# Hamming Distance

Jared Grubb jared.grubb at gmail.com
Fri Jun 27 19:54:45 CEST 2008

```Matimus,
I was surprised that "lazy" was the algorithm that won your time tests, and
I saw a way to improve it even better (algorithm is O(# ones in number)
rather than O(# bits in number))
def lazy2(a, b, bits=32):
x = (a ^ b) & ((1 << bits) - 1)
tot = 0
while x:
tot += 1
x &= x-1

# times on my system (run a few times just to check for sure)
python -mtimeit -s"from ham import *" "test(lazy)"
10000 loops, best of 3: 121 usec per loop

python -mtimeit -s"from ham import *" "test(lazy2)"
10000 loops, best of 3: 62.4 usec per loop

Check my math, but I think that's correct. Here's my derivation (but it's
been a while since my Boolean algebra days, so I may've made a mistake!) It
sounds right, though, since subtracting one in two's complement flips the
rightmost one and inverts the zeros to the right of it. So, x & (x-1) would
remove the rightmost one. Right?

Long Derivation: The "trick" to finding the rightmost one in a number:
pos = x ^ (x-1)
It has to do with how two's-complement works. In our algorithm above, we are
trying to count them, so we want to flip off the bits one by one from the
right. So in each loop:
x = x & ~pos
But, then you notice you can simplify it even more (let y=x-1) and use
mult/add syntax for & and | and use X=~x and Y=~y
x * ~(x ^ y)
x * ~(xY+Xy)    [ def of ^ ]
x * (~(xY)*~(Xy)) [ DeMoires Law ]
x * ( (X+y)*(x+Y) ) [ inversion]
x * (X+y) * (x+Y)  [ associative]
(xX+xy)*(x+Y)  [ distributive ]
xy*(x+Y)  [ xX = 0 ]
xy+xyY   [ distrib ]
xy        [yY = 0]

So,
x &= x-1

On 19 Jun 2008, at 17:37, Matimus wrote:

On Jun 19, 4:27 pm, godavemon <davefow... at gmail.com> wrote:

I need to calculate the Hamming Distance of two integers.  The hamming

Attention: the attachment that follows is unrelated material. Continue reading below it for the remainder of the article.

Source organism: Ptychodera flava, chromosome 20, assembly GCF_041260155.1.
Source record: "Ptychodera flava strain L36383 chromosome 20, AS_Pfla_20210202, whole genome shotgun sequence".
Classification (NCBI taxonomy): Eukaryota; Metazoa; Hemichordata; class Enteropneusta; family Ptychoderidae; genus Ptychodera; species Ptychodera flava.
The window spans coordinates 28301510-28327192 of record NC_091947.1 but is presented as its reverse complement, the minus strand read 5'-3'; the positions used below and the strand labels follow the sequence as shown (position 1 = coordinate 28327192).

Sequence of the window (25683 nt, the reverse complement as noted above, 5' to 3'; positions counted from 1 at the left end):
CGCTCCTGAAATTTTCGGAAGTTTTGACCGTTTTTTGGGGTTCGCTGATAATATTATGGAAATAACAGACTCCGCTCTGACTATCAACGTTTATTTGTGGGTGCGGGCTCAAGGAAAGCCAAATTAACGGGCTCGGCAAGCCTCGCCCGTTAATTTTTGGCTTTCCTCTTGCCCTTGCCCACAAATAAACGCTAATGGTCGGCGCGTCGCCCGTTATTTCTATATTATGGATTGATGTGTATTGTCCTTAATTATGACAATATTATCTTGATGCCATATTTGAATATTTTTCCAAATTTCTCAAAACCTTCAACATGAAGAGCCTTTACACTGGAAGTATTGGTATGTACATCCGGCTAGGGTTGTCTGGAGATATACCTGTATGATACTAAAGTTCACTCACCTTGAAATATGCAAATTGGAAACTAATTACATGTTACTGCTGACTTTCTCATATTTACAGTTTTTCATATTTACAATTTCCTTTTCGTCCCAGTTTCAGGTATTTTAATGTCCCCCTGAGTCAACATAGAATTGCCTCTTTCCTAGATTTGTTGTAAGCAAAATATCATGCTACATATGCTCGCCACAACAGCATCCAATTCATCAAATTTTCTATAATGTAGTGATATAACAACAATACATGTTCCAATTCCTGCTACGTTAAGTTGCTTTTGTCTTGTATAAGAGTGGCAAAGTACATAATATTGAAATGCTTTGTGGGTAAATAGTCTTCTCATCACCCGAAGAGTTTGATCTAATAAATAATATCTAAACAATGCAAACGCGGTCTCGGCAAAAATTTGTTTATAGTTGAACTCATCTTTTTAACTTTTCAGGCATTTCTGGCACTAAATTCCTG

distance is the number of bits in two integers that don't match.  I

thought there'd be a function in math or scipy but i haven't been able

to find one.  This is my function but it seems like there should be a

faster way.  I do this computation many times and speed up is

important.

def hamdist( a, b , bits = 32):

def _hamdist( x, bits):

if bits:

return (x & 1) + _hamdist(x >> 1, bits-1)

return x & 1

return _hamdist( a ^ b, bits)

Another alternative would be to convert the XOR to a binary string and

count the # of 1's.

Which would be fastest?  Are there better alternatives?

Thanks!

I see no good reason to use recursion for this type of thing. Here are
some of my attempts:

[code]
from math import log

def yours(a, b , bits = 32):
def _hamdist( x, bits):
if bits:
return (x & 1) + _hamdist(x >> 1, bits-1)
return x & 1
return _hamdist(a ^ b, bits)

def simple(a, b, bits=32):
x = a ^ b
return sum((x >> i & 1) for i in xrange(bits))

def lazy(a, b, bits=32):
x = (a ^ b) & ((1 << bits) - 1)
tot = 0
while x:
tot += x & 1
x >>= 1

def fancy(a, b, bits=32):
x = (a ^ b) & ((1 << bits) - 1)
tot = 0
while x:
tot += 1
x ^= 1 << int(log(x, 2))

test_vals = (
((0xffffffff, 0), 32),
((0,0), 0),
((1,0), 1),
((0x80000000, 0), 1),
((0x55555555, 0), 16)
)

def test(f):
test_vals = (
((0xffffffff, 0), 32), # ALL
((0,0), 0), # None
((1,0), 1), # First
((0x80000000, 0), 1), # Last
((0x55555555, 0), 16), # Every Other
((0xffff, 0), 16), # First Half
((0xffff0000, 0), 16), # Last Half
)
for i, (args, exp) in enumerate(test_vals):
if f(*args) != exp:
return 0
return 1

if __name__ == "__main__":
for f in (yours, simple, lazy, fancy):
if not test(f):
print "%s failed"%f.__name__
[/code]

The python module `timeit` is handy for testing speed:

python -mtimeit -s"from hamdist import *" "test(yours)"
10000 loops, best of 3: 95.1 usec per loop

python -mtimeit -s"from hamdist import *" "test(simple)"
10000 loops, best of 3: 65.3 usec per loop

python -mtimeit -s"from hamdist import *" "test(lazy)"
10000 loops, best of 3: 59.8 usec per loop

python -mtimeit -s"from hamdist import *" "test(fancy)"
10000 loops, best of 3: 77.2 usec per loop

Even the ridiculous `fancy` version beat the recursive version.

Matt
--
http://mail.python.org/mailman/listinfo/python-list
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